The term “internet rapper” is a catch-all phrase for a gang of rhymers trying to get their piece of the online pie. It’s also a condescending title: casting a glass ceiling on those christened with it. Popular opinion suggests internet rappers, and online artists in general, are obligated to go major and raise their profile on a mainstream level. Until then, they’re doomed to waste their careers away on blogs and social networking sites. Middling online success is about as far as most internet rappers get. However being an internet rapper is far from a death knell. Sure you’re not well known in the grand scheme of things. At the same time hard work put in over the web can lead to unexpected acclaim, or even a shot at longevity, if the cards are properly played.
Curren$y’s constant stream of free music and albums have kept his fans happy for three years running. You’d think his time was up after serving stints at No Limit and especially Young Money. Yet N.O.’s underdog embraced the online space and has a pretty sizable following: primarily on social networks. He essentially traded background roles on prevalent rosters to become his own man: granting him more visibility in the process. He may never be a megastar but I doubt he cares. Spitta evidently approaches his career as a marathon: not a 40 yard dash. “Hot” rappers with sudden smash singles are mostly here today, gone tomorrow. Conversely, Curren$y’s M.O. should keep him around for awhile. His subject matter, after all, doesn’t vary outside of smoking weed, smashing chicks, rocking muscle cars and playing video games. At the same time he’s rapping about what he knows. More importantly, he must be doing something right since his supporters haven’t grown tired of his topics.
Kendrick Lamar, from what I surmise, is presently more of a blogger’s favorite than the Jets’ captain. Nevertheless, the adulation garnered from his projects regards him as one of the top rappers online. It remains to be seen if he has the chops and/or intentions to break out as a mainstream act. With that said he’s in a strange place since he, unlike Spitta, has yet to prove he can maintain interest for the long haul without a machine behind him. Consequently, one should expect Lamar to drop consistent gems for his audience until he decides to raise his profile or find his groove as an underground rapper. His track record shows he knows his fan base and each release predictably keeps them glued to the play button.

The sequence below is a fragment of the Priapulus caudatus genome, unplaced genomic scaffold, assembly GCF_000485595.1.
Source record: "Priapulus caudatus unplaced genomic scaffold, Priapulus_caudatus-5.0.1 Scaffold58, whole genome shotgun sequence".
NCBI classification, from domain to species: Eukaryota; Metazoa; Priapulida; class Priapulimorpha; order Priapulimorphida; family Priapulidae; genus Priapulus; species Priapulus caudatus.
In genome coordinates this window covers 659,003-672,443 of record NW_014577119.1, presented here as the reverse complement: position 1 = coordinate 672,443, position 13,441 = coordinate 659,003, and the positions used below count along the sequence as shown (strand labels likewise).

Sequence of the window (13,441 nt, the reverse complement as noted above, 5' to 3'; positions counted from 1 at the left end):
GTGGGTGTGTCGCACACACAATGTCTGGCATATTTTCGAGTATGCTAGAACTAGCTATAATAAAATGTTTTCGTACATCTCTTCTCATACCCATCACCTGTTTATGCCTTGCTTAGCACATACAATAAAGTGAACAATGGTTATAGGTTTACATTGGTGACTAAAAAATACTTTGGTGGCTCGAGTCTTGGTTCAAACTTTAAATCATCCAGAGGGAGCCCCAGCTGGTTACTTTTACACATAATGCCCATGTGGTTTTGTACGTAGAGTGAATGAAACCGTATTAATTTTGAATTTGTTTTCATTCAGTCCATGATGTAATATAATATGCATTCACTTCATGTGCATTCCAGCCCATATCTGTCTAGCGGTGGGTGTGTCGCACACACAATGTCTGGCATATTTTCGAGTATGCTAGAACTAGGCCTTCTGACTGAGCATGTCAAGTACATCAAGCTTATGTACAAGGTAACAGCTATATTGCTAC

Finally, I’ve harped on the Cool Kids, and their previous label, for not capitalizing on their initial looks. They’ve nonetheless weathered the storm by finally dropping When Fish Ride Bicycles: sitting at #1 on iTunes’s Hip-Hop/Rap Chart. Sales numbers haven’t been divulged but their position shows people are still genuinely interested in their brand of rap. Chuck and Mike’s situation exhibits how maintaining an online presence to keep enough loyal fans interested favorably pans out. The duo had their dry spells in between dropping free albums and leaks. At any rate, their recent release should breath some life in their cause.
There’s still plenty to gain from having one’s career unfold on the web. Obviously, business acumen and the right people to keep one’s name buzzing, without cheapening your brand, are necessary towards gaining recognition anywhere. But the rush to go major isn’t a one-size-fits-all solution. So many people get lost in the mix once they sign because they feel the machine will take care of them. Some artists have the luxury to largely focus on their careers while their support base ties the loose ends. Others have to do considerably more work to get noticed: thus explaining the explosion of rappers dropping projects online in recent years.
The internet isn’t an even playing field. Still, many “artists” throw crap at the wall just to see what sticks. In the meantime, artists with huge ad campaigns drown out the competition just like on TV and the radio. The key, in spite all of this, is to establish your lane, provide a compelling hook to your music and build a good rapport with fans and the media: from social sites to established outlets. You don’t have to be cutting edge or new. You DO need to make a product people want to consume and have the proper distribution channels available. The web can’t guarantee widespread success but it can sustain a career if properly utilized.